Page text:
I rarely write long posts these days. Partly time, partly energy and partly because I am not always convinced that the world needs yet another person giving their opinion about style. These days, I try to share the quirky, unseen images which so excite me. The thrill of a new-old copy of an obscure magazine; the bizarre, experimental photography, the unusual looking models, the daft adverts for naff clothes which I openly covet, the beauty of illustrations…

So here is my first proper ‘post’ for a while. I hope people can feel proud of their true selves, comfortable in their skin and not behind the mask of someone else.

Incidentally, for an authentic Pan’s People look, you will need to wear smudgy eyeliner and tousle your hair. Oh…



Inspirational Images: Le Mepris, 1963

Michel Piccoli and Brigitte Bardot in Le Mepris (1963)


Inspirational Images: Brigitte Bardot in Cannes, 1953

Brigitte and companion in Cannes, circa 1953

Brigitte rocking the headscarf look here, in an unusual candid shot.

I can’t help but love her as a brunette. Her very early period (seen here) and her later Sixties, early Seventies looks are my favourites. I resisted the Bardot love for a long while because it seemed such a cliché. I mean, who doesn’t cite her as an inspiration? But she’s a hard one to fight…

Scanned from Woman’s Mirror, May 1962


Weekend Inspirations: Thinking of springtime…
















Contemplative

Sometimes, you just don’t want or need to smile. It doesn’t make you moody, it doesn’t make you gothic, it’s a natural reaction of a thoughtful and reflective personality.

I am intermittently feeling gloomy and frustrated, and quite calm and reflective. Typical January I suppose. I want floaty dresses, loose, wild hair and dark eyes. I want some peace and quiet, and some inspiration…

I love the word “contemplative”. Just thinking about it, trying to pronounce it properly, it is immensely satisfying.


Weekend Inspirations: The Furry Variations


Build high for happiness

Much as I love big hair, sometimes it needs to be contained in an upwards direction. The Sixties saw some of the biggest, sleekest and most extravagant styles which took heavy inspiration from Victorian and Edwardian originals but with that new, more expressive modern sexuality.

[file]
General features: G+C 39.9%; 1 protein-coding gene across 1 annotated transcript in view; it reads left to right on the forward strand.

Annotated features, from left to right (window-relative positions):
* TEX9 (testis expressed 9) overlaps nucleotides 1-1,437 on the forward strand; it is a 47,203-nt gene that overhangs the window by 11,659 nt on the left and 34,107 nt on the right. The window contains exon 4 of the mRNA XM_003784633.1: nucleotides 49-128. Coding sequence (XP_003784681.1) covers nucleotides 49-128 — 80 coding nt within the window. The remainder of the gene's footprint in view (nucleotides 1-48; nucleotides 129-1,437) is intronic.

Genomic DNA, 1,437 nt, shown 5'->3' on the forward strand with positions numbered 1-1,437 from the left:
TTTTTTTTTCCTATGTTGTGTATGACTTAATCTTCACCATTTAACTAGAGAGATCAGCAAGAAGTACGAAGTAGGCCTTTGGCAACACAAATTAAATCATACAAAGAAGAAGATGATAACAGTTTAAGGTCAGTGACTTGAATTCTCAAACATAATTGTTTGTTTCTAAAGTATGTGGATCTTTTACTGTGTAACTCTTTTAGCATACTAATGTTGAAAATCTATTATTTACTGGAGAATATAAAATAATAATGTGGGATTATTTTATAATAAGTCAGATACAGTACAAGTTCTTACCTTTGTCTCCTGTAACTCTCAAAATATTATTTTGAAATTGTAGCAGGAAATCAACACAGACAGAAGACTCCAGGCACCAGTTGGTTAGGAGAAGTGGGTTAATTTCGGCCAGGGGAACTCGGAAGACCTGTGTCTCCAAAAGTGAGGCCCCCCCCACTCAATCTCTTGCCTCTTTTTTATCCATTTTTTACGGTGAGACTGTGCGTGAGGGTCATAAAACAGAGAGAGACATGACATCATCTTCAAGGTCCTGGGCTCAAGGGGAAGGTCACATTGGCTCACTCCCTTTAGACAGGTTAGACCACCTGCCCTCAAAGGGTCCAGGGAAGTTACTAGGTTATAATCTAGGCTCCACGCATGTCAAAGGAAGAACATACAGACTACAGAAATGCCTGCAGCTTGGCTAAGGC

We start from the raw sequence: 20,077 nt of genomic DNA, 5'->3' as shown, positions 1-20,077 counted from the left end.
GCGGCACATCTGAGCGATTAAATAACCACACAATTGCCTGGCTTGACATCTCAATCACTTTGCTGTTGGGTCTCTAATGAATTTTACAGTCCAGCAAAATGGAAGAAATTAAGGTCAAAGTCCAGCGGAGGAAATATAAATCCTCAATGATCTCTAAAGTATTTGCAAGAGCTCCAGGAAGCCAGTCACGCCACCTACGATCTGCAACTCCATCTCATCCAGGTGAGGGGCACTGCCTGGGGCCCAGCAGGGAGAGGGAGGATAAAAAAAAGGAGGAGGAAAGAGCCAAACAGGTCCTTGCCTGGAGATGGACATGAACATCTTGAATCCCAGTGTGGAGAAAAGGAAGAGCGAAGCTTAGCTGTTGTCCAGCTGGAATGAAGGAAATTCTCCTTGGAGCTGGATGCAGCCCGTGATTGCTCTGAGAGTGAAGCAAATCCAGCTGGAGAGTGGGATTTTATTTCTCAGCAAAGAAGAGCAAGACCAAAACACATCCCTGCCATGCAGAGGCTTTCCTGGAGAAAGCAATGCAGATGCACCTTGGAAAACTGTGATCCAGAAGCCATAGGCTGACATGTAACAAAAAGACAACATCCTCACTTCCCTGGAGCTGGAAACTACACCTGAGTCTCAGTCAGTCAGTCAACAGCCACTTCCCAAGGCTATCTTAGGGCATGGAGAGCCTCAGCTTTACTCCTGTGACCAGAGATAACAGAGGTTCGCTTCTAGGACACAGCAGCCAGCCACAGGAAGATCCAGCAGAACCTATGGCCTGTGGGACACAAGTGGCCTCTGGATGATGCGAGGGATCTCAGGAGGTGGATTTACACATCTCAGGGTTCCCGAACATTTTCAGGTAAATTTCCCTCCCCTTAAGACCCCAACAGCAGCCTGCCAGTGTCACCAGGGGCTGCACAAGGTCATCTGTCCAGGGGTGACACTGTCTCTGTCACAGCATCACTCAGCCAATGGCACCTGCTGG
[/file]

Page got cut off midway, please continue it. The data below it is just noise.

It’s one of my biggest annoyances that women only really wear their hair in interesting up-dos for their wedding days. You should probably wear a hairstyle which is quintessentially ‘you’, not a style which you think you ought to wear. (My mum wore her hair down for her wedding, which would have been fairly unusual in the early Seventies, and I think she looks amazing for it. And very ‘her’, at the time.) If you are going to wear it up for your wedding, why not try wearing it up on an evening out? It doesn’t have to look WAG-sleek, think more along the Bardot-lines…

Of course many of these looks are so sleek and precisely pinned that you would definitely need assistance, but quite a few are not. And the best way to learn, is to practice. The most basic tips I could give would be to curl your hair first (straight hair is more slippery and curls give more volume and grip – and you need plenty of that!!!) and, until you’re more savvy, let the curls do most of the work for you. Keep it relatively messy until you’re used to how you like it pinned, placement on the head and where you need volume or loose hair. Then you can build up to more precise and extravagant works of art.

And keep looking at photos!!





















Just try not to get a crick in your neck when you’ve done a good job. It’s for other people to admire…

And my own feeble and basic attempt from a long time ago. It was so solid I drunkenly accidentally fell asleep and awoke the next morning to find it entirely in tact.


Big Hair

Big Hair

A celebration of big Sixties hair. Because, if you’re anything like me, Big Hair is the only hair you can possibly manage in summer humidity…

Big Hair
Big Hair
Big Hair
Big Hair
Big Hair
Big Hair
Big Hair

Big Hair

Big Hair
Big Hair

Big Hair

Big Hair
Big Hair
Big Hair
Big Hair
Big Hair
Big Hair
Big Hair
Big Hair
Big Hair
Big Hair